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Phytoplankton co-existence: Results from an individual-based simulation model

Enrique Nogueira, John Woods, Chris Harris, A. J. Field, Sarah Talbot

Journal Article
Ecological Modelling
Volume 198
Issues 1–2
September, 2006
DOI 10.1016/j.ecolmodel.2006.04.013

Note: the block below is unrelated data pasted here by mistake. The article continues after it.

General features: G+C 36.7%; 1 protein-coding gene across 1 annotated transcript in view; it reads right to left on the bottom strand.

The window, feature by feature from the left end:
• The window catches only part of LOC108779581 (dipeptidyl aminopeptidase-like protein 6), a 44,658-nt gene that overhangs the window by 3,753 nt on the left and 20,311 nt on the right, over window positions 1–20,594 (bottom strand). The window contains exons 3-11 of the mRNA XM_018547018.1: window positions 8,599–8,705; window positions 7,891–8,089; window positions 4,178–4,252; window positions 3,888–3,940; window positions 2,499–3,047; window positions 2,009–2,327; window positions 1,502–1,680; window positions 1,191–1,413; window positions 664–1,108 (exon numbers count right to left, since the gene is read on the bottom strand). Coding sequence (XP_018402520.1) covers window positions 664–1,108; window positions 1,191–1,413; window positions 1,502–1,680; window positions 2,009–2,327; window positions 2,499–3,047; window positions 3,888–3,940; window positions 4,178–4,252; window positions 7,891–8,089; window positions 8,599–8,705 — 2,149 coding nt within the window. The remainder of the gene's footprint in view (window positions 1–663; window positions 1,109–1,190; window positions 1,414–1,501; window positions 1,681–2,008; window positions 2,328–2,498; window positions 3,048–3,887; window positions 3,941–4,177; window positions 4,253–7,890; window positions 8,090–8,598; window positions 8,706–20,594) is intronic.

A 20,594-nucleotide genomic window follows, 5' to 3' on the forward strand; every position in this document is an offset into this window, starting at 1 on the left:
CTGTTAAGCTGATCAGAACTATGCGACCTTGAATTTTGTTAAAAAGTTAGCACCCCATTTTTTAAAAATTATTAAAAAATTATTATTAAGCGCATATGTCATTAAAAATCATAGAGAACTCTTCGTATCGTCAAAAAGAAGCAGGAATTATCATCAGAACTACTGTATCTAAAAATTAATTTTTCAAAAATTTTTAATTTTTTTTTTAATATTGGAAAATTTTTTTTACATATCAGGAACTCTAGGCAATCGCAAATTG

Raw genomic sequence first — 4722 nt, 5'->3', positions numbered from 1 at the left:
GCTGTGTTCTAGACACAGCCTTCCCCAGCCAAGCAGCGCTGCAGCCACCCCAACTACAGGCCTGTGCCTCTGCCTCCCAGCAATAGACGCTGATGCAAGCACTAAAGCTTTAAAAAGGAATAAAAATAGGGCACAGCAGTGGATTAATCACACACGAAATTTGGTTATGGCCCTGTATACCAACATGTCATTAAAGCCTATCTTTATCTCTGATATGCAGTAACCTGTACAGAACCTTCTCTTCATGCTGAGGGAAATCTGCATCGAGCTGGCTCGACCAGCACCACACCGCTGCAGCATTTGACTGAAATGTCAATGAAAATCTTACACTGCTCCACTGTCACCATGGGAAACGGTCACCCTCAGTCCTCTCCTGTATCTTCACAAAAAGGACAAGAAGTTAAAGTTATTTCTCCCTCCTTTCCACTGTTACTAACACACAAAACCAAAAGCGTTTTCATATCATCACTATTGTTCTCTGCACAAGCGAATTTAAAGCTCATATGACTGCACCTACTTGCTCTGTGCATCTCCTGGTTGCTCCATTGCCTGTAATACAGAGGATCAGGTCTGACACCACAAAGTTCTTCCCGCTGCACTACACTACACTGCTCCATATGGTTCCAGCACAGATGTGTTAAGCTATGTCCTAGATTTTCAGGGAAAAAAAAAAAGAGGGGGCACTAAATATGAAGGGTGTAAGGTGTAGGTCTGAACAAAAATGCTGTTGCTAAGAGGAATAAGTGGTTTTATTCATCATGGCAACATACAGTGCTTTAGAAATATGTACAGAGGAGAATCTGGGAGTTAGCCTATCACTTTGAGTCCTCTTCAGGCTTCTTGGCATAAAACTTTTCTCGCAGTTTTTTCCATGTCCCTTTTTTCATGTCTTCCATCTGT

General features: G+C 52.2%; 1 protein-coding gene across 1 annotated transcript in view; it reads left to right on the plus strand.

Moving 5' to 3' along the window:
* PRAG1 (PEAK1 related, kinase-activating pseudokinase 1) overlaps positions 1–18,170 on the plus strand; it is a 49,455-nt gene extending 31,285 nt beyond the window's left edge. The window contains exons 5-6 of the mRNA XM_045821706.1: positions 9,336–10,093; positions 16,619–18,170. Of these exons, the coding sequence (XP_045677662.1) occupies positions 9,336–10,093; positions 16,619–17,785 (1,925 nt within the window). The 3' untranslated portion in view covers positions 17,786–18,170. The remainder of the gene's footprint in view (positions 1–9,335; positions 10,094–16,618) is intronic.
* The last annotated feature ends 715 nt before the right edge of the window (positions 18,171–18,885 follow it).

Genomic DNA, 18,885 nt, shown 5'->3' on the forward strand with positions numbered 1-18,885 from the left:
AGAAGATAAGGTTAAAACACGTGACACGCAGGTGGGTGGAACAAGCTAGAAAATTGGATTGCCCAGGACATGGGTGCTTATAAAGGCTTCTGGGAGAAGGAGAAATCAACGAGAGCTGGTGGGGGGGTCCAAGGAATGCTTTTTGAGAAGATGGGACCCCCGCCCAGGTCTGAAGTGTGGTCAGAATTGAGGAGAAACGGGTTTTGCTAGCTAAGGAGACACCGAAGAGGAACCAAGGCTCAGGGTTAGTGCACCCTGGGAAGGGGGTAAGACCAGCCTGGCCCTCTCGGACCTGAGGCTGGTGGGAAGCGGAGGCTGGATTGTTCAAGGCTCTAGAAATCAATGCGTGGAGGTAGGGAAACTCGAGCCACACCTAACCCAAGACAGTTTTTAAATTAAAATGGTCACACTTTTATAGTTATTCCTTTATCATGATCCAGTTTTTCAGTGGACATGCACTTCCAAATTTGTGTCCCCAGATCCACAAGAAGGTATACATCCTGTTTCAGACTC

We have investigated phytoplankton competition in a 1D, coupled physical-biological, individual-based model, designed to simulate a size-structured phytoplankton community, whose members belong to the same functional group but differ in size (20, 40 and 60 micrometers ESD), and compete for two resources (light and nutrient-nitrogen) in the frame of a food-chain plankton ecosystem, forced by astronomical and climatological conditions of a subtropical site. Allometric relationships established ranked performance: small-sized individuals have higher mass-specific metabolic rates (photosynthesis, nutrient uptake and respiration) and sink more slowly than do individuals in the larger size-classes. No a priori form of niche diversification was considered. The simulation reproduced the seasonal pattern of the environmental variables and phytoplankton biomass, displayed seasonality in relative demography and sustained multi-year co-existence. Phytoplankton biomass rose during the spring bloom until nutrient depletion, decreasing afterwards due to zooplankton grazing. In the light-controlled phase of the spring bloom, the dominance ranking in the mixed layer was consistent with the allometric ranking of energetics; small, middle and large-sized phytoplankton accounted for 77.2%, 22.4% and 0.4% of total biomass (ca. 5 gC/m^2). Vernal subduction into the seasonal thermocline shaped a summer nutricline at ca. 30 m depth, below which reproduction generated a deep chlorophyll maximum. During summer, zooplankton diel vertical migration, foraging and excretion, and microbial remineralisation of detritus produced a feeble and declining source of ammonium in the oligotrophic layer. Differential subduction into the seasonal thermocline and nutrient stress promoted the dominance of small phytoplankton in this layer. By the end of summer, the survivors of the three size-classes lay at different depths, which provides a mechanism to relax competition: small cells survived in the mixed layer, the middle-sized in the seasonal thermocline, and the largest in both the seasonal and permanent thermoclines. Large phytoplankton survived longer in the eutrophic but poorly lit environment due to their lower mass-specific respiration. Oligotrophy lasted until the mixed layer reached the nutricline in autumn. Those cells in the seasonal and permanent thermoclines were entrained into the mixed layer as it deepened, seeding the growing season next year. The numbers of plankton in the three seed populations depended critically on their reproduction during summer. In winter, growth was accelerated by the re-establishment of the diurnal thermocline. From year-to-year, the relative demographic success (the annual competitive advantage, ACA) of the competing populations depends critically of their relative energetics and the biomasses in the seed populations. Taken together, these two factors yielded negligible ranking among the size-classes, and thus co-existence was achieved over three simulated years despite substantial seasonal variation in competitive advantage.

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